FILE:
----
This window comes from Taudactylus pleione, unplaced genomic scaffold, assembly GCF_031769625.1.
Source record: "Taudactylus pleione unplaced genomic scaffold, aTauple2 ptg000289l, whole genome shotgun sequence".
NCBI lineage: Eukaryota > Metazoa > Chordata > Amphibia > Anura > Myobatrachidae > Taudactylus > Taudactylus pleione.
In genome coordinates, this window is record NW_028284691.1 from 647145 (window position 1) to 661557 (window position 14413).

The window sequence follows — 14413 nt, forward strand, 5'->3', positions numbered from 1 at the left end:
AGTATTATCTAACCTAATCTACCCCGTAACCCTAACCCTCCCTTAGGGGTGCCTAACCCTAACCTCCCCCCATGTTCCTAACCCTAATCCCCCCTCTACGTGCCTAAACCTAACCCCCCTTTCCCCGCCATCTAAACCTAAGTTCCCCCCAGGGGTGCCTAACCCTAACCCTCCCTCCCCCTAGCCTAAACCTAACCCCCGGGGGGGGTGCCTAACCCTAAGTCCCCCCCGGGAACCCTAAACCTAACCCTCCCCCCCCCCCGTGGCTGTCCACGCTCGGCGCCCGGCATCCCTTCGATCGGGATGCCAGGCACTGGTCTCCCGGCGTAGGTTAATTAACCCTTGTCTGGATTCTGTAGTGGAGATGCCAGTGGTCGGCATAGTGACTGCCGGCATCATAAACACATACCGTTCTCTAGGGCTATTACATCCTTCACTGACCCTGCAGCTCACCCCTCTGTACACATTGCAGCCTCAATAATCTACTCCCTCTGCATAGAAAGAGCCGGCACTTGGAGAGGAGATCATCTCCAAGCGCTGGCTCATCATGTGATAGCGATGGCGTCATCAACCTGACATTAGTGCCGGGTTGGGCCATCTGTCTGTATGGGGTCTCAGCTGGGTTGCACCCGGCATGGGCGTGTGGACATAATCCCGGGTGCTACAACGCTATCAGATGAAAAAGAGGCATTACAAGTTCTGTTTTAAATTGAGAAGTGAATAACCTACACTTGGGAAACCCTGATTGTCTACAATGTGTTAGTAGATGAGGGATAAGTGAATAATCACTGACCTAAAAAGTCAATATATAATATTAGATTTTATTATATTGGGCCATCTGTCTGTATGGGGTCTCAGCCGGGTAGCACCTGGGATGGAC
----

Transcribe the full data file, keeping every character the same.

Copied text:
This window comes from Taudactylus pleione, unplaced genomic scaffold, assembly GCF_031769625.1.
Source record: "Taudactylus pleione unplaced genomic scaffold, aTauple2 ptg000289l, whole genome shotgun sequence".
NCBI lineage: Eukaryota > Metazoa > Chordata > Amphibia > Anura > Myobatrachidae > Taudactylus > Taudactylus pleione.
In genome coordinates, this window is record NW_028284691.1 from 647145 (window position 1) to 661557 (window position 14413).

The window sequence follows — 14413 nt, forward strand, 5'->3', positions numbered from 1 at the left end:
AGTATTATCTAACCTAATCTACCCCGTAACCCTAACCCTCCCTTAGGGGTGCCTAACCCTAACCTCCCCCCATGTTCCTAACCCTAATCCCCCCTCTACGTGCCTAAACCTAACCCCCCTTTCCCCGCCATCTAAACCTAAGTTCCCCCCAGGGGTGCCTAACCCTAACCCTCCCTCCCCCTAGCCTAAACCTAACCCCCGGGGGGGGTGCCTAACCCTAAGTCCCCCCCGGGAACCCTAAACCTAACCCTCCCCCCCCCCCGTGGCTGTCCACGCTCGGCGCCCGGCATCCCTTCGATCGGGATGCCAGGCACTGGTCTCCCGGCGTAGGTTAATTAACCCTTGTCTGGATTCTGTAGTGGAGATGCCAGTGGTCGGCATAGTGACTGCCGGCATCATAAACACATACCGTTCTCTAGGGCTATTACATCCTTCACTGACCCTGCAGCTCACCCCTCTGTACACATTGCAGCCTCAATAATCTACTCCCTCTGCATAGAAAGAGCCGGCACTTGGAGAGGAGATCATCTCCAAGCGCTGGCTCATCATGTGATAGCGATGGCGTCATCAACCTGACATTAGTGCCGGGTTGGGCCATCTGTCTGTATGGGGTCTCAGCTGGGTTGCACCCGGCATGGGCGTGTGGACATAATCCCGGGTGCTACAACGCTATCAGATGAAAAAGAGGCATTACAAGTTCTGTTTTAAATTGAGAAGTGAATAACCTACACTTGGGAAACCCTGATTGTCTACAATGTGTTAGTAGATGAGGGATAAGTGAATAATCACTGACCTAAAAAGTCAATATATAATATTAGATTTTATTATATTGGGCCATCTGTCTGTATGGGGTCTCAGCCGGGTAGCACCTGGGATGGAC